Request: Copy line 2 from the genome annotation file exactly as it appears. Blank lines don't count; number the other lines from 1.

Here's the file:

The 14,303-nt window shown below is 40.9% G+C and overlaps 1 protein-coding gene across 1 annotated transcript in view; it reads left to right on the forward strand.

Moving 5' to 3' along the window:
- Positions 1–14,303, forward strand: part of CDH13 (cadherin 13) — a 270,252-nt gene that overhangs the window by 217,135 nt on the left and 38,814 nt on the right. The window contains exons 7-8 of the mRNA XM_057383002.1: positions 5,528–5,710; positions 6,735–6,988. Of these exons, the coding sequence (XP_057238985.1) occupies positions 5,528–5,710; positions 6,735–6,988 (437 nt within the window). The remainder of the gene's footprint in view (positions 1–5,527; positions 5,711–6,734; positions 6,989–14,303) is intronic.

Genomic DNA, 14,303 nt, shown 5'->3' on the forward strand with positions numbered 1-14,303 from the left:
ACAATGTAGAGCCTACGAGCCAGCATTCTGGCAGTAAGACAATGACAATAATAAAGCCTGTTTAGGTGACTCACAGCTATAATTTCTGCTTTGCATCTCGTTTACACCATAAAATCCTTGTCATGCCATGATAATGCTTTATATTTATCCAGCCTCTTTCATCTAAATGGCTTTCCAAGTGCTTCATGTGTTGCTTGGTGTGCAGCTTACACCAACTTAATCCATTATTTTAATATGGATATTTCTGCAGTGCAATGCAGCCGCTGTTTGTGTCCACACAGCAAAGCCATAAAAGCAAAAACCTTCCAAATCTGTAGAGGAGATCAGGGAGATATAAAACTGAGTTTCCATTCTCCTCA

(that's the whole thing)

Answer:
Moving 5' to 3' along the window: